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Title: Functional investigation of dual αvβ3 and αllbβ3 integrin inhibition in haematological and solid tumour models
Author: Elsharif, Amal A. M.
ISNI:       0000 0004 7660 6279
Awarding Body: University of Bradford
Current Institution: University of Bradford
Date of Award: 2018
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Invasion and metastasis of cancer is the leading cause of increased mortality. In addition, haematological malignancies (leukaemia and lymphoma) are a significant cause of morbidity and mortality in both children and adults. Therefore, new treatments which will inhibit cancer progression are required. Integrin adhesion receptors, particularly the RGD-binding integrin subfamily comprising αvβ3, αvβ5, αvβ6, αvβ8, αllbβ3, α5β1, α8β1 and αvβ1 are related to progress and spread of cancer and poor prognosis. Because of the importance of integrin biology in the regulation of cancer dissemination, the integrin receptors are being utilised as targets to regulate cancer progression. The goal of this study was to develop a dual αvβ3/ αIIbβ3 expressing model for testing integrin antagonists. Expression of αv, αIIb, and β3 integrin subunits was characterised using immunofluorescence and flow cytometry in a panel of cell lines. After characterising the expression of αv, αIIb and β3 integrin subunits in inducible and natural expression models (K562 and MCF-7 cells respectively), functional tests for cellular adhesion, detachment and migration were determined. Phorbol 12-myristate 13-acetate (PMA)-treated K562 cells showed increased adhesion on fibrinogen compared to untreated cells. Adhesion of cancer cells (K562 ± PMA and MCF-7) to fibrinogen was inhibited and detachment was induced by the known β3 antagonists, cRGDfV and GR104453. Migration of cancer cells (K562 without PMA and MCF-7) was inhibited by combination of the known β3 antagonists. A panel of 12 novel small molecules developed in the ICT was investigated for cytotoxicity and activity in the validated function assays. ICT9055 was the most potent antagonist in inhibition of cell adhesion, migration, and inducing cell detachment. The data presented in this thesis had selected models and assays for evaluating small molecule integrin antagonists and identified ICT9055 as a promising molecule to develop for further preclinical evaluation.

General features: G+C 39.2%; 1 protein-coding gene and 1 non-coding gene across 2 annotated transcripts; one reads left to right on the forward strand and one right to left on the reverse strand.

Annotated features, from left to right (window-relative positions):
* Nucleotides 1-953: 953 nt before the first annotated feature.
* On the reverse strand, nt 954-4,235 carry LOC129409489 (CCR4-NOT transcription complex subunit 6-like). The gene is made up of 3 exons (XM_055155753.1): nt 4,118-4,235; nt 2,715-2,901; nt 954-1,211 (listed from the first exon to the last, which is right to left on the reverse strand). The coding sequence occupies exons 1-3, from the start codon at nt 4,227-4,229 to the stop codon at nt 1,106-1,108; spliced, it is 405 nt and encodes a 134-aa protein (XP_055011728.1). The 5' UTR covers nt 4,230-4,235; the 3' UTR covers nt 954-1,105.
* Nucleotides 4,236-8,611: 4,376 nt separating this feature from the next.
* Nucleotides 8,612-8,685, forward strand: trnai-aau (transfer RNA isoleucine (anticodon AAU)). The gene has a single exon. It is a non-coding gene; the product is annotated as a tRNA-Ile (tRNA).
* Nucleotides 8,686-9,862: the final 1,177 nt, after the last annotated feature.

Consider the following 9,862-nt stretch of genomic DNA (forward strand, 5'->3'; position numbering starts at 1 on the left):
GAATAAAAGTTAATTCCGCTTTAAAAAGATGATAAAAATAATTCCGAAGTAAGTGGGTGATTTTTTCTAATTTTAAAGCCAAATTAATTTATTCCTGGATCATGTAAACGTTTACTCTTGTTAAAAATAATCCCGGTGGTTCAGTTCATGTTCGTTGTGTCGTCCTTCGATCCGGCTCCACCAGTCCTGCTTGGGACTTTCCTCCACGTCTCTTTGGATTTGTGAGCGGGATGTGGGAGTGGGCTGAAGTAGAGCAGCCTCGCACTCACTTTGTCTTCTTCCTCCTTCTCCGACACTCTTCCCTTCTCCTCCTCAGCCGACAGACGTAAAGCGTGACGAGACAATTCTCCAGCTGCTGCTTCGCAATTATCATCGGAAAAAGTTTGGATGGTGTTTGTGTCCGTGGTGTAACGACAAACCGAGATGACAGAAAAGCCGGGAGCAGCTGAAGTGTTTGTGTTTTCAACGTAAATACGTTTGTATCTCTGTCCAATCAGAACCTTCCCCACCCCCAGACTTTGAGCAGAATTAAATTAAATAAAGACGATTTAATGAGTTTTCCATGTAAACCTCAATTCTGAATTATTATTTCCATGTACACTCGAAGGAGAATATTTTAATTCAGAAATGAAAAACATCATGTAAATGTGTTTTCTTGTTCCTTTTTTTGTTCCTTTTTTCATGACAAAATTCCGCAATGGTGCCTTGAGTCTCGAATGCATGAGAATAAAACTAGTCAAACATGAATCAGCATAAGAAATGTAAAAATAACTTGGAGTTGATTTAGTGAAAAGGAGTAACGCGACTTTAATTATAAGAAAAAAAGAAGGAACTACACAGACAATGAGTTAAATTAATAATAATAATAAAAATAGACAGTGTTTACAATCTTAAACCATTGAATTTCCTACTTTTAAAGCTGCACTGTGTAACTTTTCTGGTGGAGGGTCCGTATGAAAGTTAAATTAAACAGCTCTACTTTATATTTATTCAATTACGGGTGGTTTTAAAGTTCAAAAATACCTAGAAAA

Supervisor: Not available Sponsor: Libyan Embassy ; Omer Al Mukhtar University, Libya
Qualification Name: Thesis (Ph.D.) Qualification Level: Doctoral
EThOS ID:  DOI: Not available
Keywords: RGD binding integrins ; K562 ; Adhesion ; Metastasis ; Integrin antagonists ; Cancer cells